I found a lot of great games at PAX Unplugged, and a surprising percentage of them have actually managed to enter proper rotation. My daughter Ronia and I have tested them all, and if we want to play them more than once, that’s when other people get the nod.
Sagrada is one of them - it kept coming up during Unplugged Q&As because people like to get a core sample of the show from us, and I’m only too happy to oblige. The first few times you play Sagrada you will be completely focused on your own little grid: you’re ostensibly some kind of staind glass artisan, which is sort of on brand for the profession. You can easily imagine your consciousness stretched until it becomes a kind of weapon you can direct at recalcitrant materials, there is almost certainly a hunch, and perhaps a cinching of the lip to indicate that one is engaged an incredibly private sort of war.
The foundation is comically simple. You begin by choosing a little grid card: this is going to form the basis of your play. It will have certain extra requirements on it that you have to keep in mind while you do the second part. Different colored dice are drafted from a bag, rolled, and you take turns placing them on your little grid according to the rules, which are as follows:
1. You can’t place two dice of the same color next to each other.
2. You can’t place two dice with the same number next to each other.
In both cases, diagonal placements are fine - we’re really trying to tamp down pesky orthogonal hijinks. Each game offers unique, rule-breaking tools for solving intractable placements, along with secret missions that reward you for emphasizing certain kinds of patterns in your pane. This is one of the ways you move beyond the foundation: after you have played the game a few times in dialed way into your own board on your own board, you start noticing other people’s boards, and how they play, and how you think they might be playing. All of a sudden, the draft phase becomes a very different place, where taut fruits bend the bow and weapons are close at hand.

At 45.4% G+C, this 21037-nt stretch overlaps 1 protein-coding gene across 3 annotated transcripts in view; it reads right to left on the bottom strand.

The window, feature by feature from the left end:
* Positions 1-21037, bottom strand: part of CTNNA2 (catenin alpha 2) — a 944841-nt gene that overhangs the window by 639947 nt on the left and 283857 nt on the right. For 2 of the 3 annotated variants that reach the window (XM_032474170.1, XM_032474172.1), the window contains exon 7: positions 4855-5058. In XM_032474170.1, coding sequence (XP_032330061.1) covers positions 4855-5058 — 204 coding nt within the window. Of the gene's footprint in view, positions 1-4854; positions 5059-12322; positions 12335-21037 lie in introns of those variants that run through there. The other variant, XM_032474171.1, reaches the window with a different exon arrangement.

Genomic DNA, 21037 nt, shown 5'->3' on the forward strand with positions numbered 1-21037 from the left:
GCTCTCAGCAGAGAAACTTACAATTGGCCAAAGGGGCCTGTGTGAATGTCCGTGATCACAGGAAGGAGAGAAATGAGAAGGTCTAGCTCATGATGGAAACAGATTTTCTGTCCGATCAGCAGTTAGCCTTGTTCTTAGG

A luncheon with the enemy.
There’s a 5-6 Player expansion out now, that’s pretty common in the “space” these days, but there’s a series of three expansions called The Passion coming out that might slake the gamer thirst for additional mechanical texture, but what we have here in the first box is a game you can bring anywhere and play with anybody and it’s still fun. That exact point on the continuum is quite rare. This is to say nothing of the linguistic possibilities.